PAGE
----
Interview with Collin McLoughlin; Auditioned for “The Voice” last night!
How about one for the ladies this time, huh? Pop music is the lifeblood of the music industry, and seemingly always has been. There are so many artists and groups striving for mainstream success that we often find ourselves inundated with a barrage of similar sounding, similar dressing, vain glorious divas (guys and girls) who think they have what it takes to conquer Billboard magazine. Most won’t, try as they might. But for the fans that like their pop sensibility with a strong dose of drive, ambition, and talent, be thankful you have cats like Collin McLoughlin out here making a go of it.
I met Collin while attending NYU for my Masters in Music Business (yes, they have such a thing), and not only is he an incredible talent, but a humble and sincere man as well. Trying to forge new ground with his catchy songs, good guy looks, and charm, Collin decided to exit the program to continue his musical pursuits full time, and is making new friends and fans wherever he performs. He is a rare talent in a flooded marketplace, and if musical awards were based on friendliness and sincerity, he’d already have a platinum record on his wall.
A hardworking and constant producer, you can watch any number of his original compositions and cover tunes on his Youtube channel, and he’ll hopefully be hitting a city near you in the near future. Successfully opening for acts like Lupe Fiasco, Wale, K’naan, and Fabulous among others, Collin’s crossover appeal and catchiness is something to behold. I managed to speak with Collin to discuss his beginnings, current output, his thoughts on the music business, and his plans for the future.
G- What’s up, Collin and thank you very much for taking the time to speak with Live High Five! It’s been a while since we’ve had a chance to talk… What has been going on this past year?
C- Not too much, man. I’ve just been working on my next project and getting the next phase of stuff ready to go. Pretty much keeping this train moving!
G- So why don’t you go ahead and tell us about the new project, man. You’re on to something else now, huh?
C- Yea it’s interesting. I think the biggest thing for an artist like me to try and get into the industry and make a real career out of this is you have to bring something that’s fresh and different and, at the same time, you have to be able to latch on to the sensibilities that people like when they listen to music. This new project is a really cool middle ground of a bunch of different things that are popular and relevant, and it’s a unique spin on all of them that sort of puts it into a new place that, if I do it properly, could lead to some serious exposure and help me make a lot of new fans.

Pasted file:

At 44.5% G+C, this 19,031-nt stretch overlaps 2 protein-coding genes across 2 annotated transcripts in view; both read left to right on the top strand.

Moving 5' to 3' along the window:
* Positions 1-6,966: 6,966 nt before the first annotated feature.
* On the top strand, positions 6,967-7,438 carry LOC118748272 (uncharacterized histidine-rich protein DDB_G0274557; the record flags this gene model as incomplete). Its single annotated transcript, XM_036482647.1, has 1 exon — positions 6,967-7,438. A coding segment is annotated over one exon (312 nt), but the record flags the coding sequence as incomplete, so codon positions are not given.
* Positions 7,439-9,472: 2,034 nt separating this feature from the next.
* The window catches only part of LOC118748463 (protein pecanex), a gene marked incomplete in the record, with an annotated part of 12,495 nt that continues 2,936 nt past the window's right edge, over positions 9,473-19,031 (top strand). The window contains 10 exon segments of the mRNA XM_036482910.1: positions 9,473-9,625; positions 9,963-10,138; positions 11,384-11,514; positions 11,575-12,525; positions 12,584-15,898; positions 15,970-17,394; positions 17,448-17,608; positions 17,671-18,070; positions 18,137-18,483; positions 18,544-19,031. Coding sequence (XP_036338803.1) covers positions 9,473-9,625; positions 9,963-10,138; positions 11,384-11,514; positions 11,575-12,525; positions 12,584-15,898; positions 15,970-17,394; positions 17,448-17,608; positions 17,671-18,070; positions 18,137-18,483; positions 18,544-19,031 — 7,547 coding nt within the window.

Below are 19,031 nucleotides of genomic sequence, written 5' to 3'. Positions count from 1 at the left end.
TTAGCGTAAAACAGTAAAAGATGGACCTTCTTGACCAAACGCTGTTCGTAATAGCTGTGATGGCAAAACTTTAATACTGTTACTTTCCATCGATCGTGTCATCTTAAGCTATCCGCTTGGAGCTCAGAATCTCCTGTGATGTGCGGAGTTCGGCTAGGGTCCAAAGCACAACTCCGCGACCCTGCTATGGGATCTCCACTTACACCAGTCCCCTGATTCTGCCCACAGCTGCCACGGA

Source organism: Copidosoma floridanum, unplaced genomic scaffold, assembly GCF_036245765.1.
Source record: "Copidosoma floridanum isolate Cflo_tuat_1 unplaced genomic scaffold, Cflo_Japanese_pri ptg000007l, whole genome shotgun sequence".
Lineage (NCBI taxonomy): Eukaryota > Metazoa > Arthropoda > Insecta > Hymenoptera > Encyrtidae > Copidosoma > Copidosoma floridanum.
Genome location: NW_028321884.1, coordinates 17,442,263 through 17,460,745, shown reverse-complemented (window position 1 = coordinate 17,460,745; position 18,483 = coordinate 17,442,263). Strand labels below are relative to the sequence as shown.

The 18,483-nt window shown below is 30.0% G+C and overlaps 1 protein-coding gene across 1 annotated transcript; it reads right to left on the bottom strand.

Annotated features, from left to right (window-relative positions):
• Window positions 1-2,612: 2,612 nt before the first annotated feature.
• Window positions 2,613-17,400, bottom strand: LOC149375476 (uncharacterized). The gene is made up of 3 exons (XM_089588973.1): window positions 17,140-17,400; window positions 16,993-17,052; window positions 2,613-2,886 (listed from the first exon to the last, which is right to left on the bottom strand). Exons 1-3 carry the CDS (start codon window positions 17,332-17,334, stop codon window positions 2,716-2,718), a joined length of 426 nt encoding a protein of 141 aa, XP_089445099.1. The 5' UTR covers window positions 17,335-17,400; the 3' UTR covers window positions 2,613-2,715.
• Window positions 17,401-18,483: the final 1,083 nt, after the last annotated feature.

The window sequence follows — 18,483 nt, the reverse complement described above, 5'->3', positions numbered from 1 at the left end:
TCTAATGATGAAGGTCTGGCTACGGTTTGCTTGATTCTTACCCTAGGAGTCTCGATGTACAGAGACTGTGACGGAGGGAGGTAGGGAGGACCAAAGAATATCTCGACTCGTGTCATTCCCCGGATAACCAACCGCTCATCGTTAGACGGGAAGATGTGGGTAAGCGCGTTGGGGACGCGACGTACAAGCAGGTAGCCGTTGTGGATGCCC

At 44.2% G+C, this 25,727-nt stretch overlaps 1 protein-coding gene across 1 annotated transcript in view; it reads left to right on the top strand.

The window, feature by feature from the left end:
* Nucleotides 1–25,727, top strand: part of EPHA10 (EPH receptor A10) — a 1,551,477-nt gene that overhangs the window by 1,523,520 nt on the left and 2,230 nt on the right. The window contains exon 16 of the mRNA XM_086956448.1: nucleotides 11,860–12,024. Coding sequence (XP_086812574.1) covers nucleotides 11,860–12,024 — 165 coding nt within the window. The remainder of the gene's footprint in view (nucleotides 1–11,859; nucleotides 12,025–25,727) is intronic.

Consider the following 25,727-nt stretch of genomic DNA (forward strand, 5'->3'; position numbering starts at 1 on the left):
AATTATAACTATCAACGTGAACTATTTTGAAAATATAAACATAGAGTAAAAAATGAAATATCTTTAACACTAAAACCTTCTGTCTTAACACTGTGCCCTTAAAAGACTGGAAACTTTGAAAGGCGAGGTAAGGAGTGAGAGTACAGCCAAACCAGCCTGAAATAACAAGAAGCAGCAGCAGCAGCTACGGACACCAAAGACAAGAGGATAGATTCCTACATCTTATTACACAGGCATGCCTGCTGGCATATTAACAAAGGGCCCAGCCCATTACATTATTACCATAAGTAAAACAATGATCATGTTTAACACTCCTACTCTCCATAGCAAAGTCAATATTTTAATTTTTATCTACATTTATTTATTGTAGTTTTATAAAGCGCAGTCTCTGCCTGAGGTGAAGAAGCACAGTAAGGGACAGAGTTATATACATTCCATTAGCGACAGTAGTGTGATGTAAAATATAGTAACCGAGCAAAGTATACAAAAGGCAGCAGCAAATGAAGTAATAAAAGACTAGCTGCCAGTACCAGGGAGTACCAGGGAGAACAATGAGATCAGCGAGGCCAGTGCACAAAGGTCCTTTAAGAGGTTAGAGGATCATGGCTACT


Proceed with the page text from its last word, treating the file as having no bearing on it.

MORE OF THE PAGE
G- Alright that’s awesome! Now is this a band type thing, or is it you solo again?
C- It’s me solo again. I mean it’s a very produced record… It’s a very interesting concept. It’s like if you were to combine Edward Maya or some of the more instrumental house guys that use actual instruments on top of more acoustic singer/songwriter approach. So the way I’ve been explaining it is if you were to combine aspects of John Mayer and David Guetta into one thing. It’s never really either one of them, it’s sort of both, but it’s an interesting new blend that I think people will find refreshing.
G- Dude that’s wild… You don’t get 2 names like that are bigger in their respective genres than those two, so get to it… Very good!
C- Working on it.
G-So you’re still a young guy, but everyone starts somewhere. When did you first start writing and performing music, and what got you into it in the first place?
C- The first time I started writing songs was probably the end of high school. I was writing guitar based tracks in the singer/songwriter vain. I was really inspired by Maroon 5 and John Mayer and Jeff Buckley, and the whole singer/songwriter movement when it was especially big and all over the radio.
When it really turned into high gear was when I went away to college at Colgate. I ended up linking up with a bunch of guys that had a crunk/crossover/hip hop group called Sonically Young…
G- (laughing) Nice!
C- It was kind of like N.E.R.D. but it was more hip hop. It was vocal hooks, it was raps, dirty synth electronic beats with hard hip hop drums. It was really fun and cool! I ended up linking up with them randomly and they wanted me to join it legitimately. So we made 2 songs, and the second song we made ended up catching on at our school, and that led us to get the chance to open for Lupe Fiasco. We entered a battle of the bands and ended up winning based on that song.
G- Right on, dude. Crunk hip hop is always fun, so maybe we can do a B-sides and rarities album in the future, or something along those lines?
C- (laughs) It was really fun, and it was also great to perform. We got to play some big shows, and that kind of music with that kind of energy level was really fun to play live.
G- Yea not too many people can stand still in front of a crunk artist. But you, as a solo artist, get them rocking pretty good in your own right. Another cool thing is every time I ever saw you, you were always working on, or talking about working on, new material during our conversations together in Bobst Library… We even started it right off like that today. What are you going to be releasing that under “Collin McLoughlin,” or do you have another name for the project?